by Jacob Hicks
I had the opportunity to preview the exhibition Paperazzi 3 at Janet Kurnatowski Gallery in Greenpoint, Brooklyn. The show is a collection of 134 small works on paper by an array of mostly New York artists and is the latest in what has evolved into an annual event for the gallery.
When I arrived, Kurnatowski was inspecting and finalizing the art. The space, a deep white rectangle, has been newly and meticulously renovated. Its pristine walls lead to a back room for flat files that tease with the peeking eccentricities of any old and loved New York space.
My first glance of the curated walls left me with the distinct impression that the art had slowly and organically climbed, like some purposed vine, into location on its own accord. Kurnatowski’s solid curatorial decisions reveal a level of complex and mature visual thought. 90 percent of the work lives in the realm of formal abstraction, mimetic only to the internal observations and mental gesticulations of the artist; it is organized on the walls accordingly. Formal principals, color, shape, rhythm, size, and dimensionality orient one piece’s relation to another.
After a short period of looking, I was able to engage a resonate theme within the exhibition, and that is of independent, creative, and intimate life infused by each artist into a unique paper existence.
Paper is a mesh, a pulp of rag or wood fiber. Its structure speaks of organics, and its purpose generally speaks to process, to composition, and to construction. I usually do not associate it with a stable surface for finished works, because of its fragility. It is so often the medium of artistic musings and visual or verbal note-taking that tend to transmute into larger ideas. Kurnatowski is interested in showing these musings as points of connection to ongoing artistic process. In some instances they are fascinating peeks into larger ideas; in most instances the works are imbued with an ontological existence of their own. Though they might be bread crumbs to larger thoughts, these works find happy and complex lives existing as microcosms unto themselves.
Shane McAdams’ 9” by 12” sharpie ink-stained piece breathes like a bloody sunset or a red algae-choked pond. Like a miniature Helen Frankenthaler or Morris Louis color field, a decadent amber of hue glows in its own lack of object-hood, allowing and alluring the viewer into a dream within its primordial weightlessness.
Greg Lindquist’s work, Mono Lake Study, engages in post-humanist thought. His seemingly hand-articulated surrealist mountain/forest/cliff scape turns out to be a disguised laser print. It is a simulation of a gesture, and its existence places the machine within the fabric of a future notion of self and environment. Little ripples that I thought must be the hand’s imitation of water fluctuating against shore are a machine’s imitation of a hand’s imitation. The level of removal from the natural is jarring and faint enough to be missed without very close inspection, and I admire a work that requires intimate engagement.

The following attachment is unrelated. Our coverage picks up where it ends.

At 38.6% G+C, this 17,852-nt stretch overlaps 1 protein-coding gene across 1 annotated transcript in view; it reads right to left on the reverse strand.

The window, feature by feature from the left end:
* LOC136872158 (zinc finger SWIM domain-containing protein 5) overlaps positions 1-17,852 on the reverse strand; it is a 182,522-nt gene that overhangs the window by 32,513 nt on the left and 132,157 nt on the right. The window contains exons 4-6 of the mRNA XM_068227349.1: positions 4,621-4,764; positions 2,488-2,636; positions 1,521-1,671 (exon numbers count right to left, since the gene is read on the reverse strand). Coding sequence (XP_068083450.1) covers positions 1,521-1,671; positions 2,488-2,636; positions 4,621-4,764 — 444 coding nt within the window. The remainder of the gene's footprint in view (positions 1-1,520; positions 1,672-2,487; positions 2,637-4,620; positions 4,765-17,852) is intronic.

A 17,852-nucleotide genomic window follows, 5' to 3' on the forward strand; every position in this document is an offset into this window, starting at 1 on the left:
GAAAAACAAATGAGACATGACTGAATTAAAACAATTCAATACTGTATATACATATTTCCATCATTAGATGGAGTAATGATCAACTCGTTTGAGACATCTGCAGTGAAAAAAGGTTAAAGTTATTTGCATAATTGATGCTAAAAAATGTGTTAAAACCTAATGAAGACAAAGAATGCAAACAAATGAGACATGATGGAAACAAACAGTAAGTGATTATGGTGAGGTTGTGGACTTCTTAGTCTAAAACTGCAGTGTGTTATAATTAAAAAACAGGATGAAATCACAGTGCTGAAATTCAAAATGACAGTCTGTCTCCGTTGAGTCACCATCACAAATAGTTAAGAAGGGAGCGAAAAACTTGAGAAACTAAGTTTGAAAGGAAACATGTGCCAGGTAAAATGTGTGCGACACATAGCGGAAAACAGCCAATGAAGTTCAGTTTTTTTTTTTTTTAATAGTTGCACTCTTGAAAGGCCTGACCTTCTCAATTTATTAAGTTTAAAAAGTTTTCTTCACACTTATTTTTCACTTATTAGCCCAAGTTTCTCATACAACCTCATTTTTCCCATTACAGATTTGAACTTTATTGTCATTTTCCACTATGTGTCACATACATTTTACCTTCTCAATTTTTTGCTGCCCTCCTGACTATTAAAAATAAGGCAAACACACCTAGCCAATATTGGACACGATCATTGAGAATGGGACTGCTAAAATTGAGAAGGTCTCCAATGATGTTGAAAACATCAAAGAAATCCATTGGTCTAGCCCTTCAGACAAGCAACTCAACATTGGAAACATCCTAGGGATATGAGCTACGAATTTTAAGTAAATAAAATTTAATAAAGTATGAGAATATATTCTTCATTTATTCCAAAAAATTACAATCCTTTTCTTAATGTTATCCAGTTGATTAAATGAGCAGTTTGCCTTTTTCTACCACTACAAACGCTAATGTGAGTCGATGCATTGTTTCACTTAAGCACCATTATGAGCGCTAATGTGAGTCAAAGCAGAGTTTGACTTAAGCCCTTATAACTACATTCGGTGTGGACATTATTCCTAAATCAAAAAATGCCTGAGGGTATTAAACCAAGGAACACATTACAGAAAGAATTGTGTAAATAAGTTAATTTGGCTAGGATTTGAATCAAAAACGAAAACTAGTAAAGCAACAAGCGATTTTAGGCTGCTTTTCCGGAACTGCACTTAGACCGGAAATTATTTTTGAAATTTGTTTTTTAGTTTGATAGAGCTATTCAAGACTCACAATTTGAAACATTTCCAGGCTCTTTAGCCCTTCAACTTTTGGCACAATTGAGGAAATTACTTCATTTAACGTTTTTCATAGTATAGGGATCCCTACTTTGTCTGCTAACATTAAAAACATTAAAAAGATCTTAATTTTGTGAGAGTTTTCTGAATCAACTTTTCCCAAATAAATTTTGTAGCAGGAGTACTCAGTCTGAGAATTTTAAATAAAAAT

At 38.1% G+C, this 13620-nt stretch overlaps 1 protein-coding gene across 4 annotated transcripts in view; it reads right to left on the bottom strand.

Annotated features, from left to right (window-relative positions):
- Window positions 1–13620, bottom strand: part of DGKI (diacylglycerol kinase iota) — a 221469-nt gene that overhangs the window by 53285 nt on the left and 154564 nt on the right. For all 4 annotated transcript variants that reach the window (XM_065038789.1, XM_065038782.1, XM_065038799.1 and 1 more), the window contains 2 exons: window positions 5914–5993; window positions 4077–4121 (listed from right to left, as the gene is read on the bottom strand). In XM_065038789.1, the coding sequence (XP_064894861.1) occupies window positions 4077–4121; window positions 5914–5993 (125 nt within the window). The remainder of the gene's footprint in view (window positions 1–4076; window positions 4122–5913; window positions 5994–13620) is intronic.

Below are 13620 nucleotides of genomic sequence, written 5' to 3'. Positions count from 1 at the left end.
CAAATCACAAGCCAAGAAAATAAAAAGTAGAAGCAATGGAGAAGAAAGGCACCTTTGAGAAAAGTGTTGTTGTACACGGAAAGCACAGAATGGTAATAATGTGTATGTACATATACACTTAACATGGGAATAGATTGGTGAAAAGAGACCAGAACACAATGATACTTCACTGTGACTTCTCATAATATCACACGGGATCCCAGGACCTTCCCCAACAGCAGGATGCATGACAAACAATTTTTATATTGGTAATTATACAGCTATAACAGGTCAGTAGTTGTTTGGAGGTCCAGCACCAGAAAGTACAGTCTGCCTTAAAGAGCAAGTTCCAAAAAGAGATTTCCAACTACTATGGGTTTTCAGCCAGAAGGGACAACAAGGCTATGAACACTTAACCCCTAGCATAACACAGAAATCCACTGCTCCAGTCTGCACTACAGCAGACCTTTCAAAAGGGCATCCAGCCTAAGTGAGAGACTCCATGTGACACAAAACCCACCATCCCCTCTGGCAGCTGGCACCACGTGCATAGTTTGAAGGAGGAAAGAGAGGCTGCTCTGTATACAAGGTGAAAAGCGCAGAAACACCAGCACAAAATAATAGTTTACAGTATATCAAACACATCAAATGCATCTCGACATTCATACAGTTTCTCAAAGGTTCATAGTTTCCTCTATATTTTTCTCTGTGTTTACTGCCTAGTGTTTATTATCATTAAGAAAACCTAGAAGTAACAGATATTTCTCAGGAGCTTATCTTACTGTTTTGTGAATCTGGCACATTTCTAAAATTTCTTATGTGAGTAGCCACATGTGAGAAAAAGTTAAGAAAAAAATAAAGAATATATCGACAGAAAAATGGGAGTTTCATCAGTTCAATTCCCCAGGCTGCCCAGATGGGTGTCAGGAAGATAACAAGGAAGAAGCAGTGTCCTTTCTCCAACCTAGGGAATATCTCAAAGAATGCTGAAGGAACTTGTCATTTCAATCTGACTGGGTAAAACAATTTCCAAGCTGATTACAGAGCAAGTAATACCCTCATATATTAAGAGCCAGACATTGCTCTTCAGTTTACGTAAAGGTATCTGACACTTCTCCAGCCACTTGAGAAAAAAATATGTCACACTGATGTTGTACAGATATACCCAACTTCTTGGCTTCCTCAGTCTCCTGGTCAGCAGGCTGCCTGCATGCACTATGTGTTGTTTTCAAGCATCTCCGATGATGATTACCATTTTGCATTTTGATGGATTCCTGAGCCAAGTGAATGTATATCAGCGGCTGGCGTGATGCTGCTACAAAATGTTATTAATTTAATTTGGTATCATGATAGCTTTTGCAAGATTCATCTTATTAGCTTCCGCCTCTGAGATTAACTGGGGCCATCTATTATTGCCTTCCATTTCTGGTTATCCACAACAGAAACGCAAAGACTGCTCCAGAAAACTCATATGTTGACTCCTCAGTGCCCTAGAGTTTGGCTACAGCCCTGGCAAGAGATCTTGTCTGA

Katinka Mann’s paper pulp sculpture May Have imitates felt, rawhide, and stucco wall patterning. The work wraps in and upon itself and is decidedly gestural and feminine. The sculpture, like an Eva Hesse rendition, combines inside and outside into a fractured mobius strip while casting rich, textured shadows.
Loren Munk’s intimidatingly intellectual/historical Neo-Ex-Matrix puts one’s left brain into action. It is sweeping but executed formally in a decidedly art-brut manner. Monk channels the unkempt scroll of a shaky child’s hand who tries, but cannot color inside the lines. These historical lines draw the visible musings of an engaged and engaging mind, searching history for a solid order.
Lily Koto Olive’s acrylic Corridor/Meeting Place uses undulating deep warm color to map out a doorway of unsteady, shakeable access. It is as if the whole image is a mirage on the tail-end of vanishing. A faint shadow suggests a visitor, like a reference to the meeting of Joachim and Anne in an old testament italian fresco, but the illusory nature of this meeting ground stifles and makes any viewer fragmented and uneasy.
Paperazzi succeeds in providing a community environment for connectivity among disparate artists, and additionally a venue to purchase affordable works. Paperazzi is an elegantly curated exhibition that offers critical engagement and connection in a smaller format.
ABOUT THE AUTHOR:
Jacob Hicks is a Brooklyn-based painter, writer and curator. His work has been exhibited at RH Gallery and Sloan Fine Arts in NYC, One Mile Gallery in Kingston, NY, Halle 14 in Leipzig, Germany, Dominican University in River Forest, IL, and Saint Elizabeth College in NJ. Jacob received his BFA from Southern Methodist University in Texas, and his MFA from the New York Academy of Art in NYC.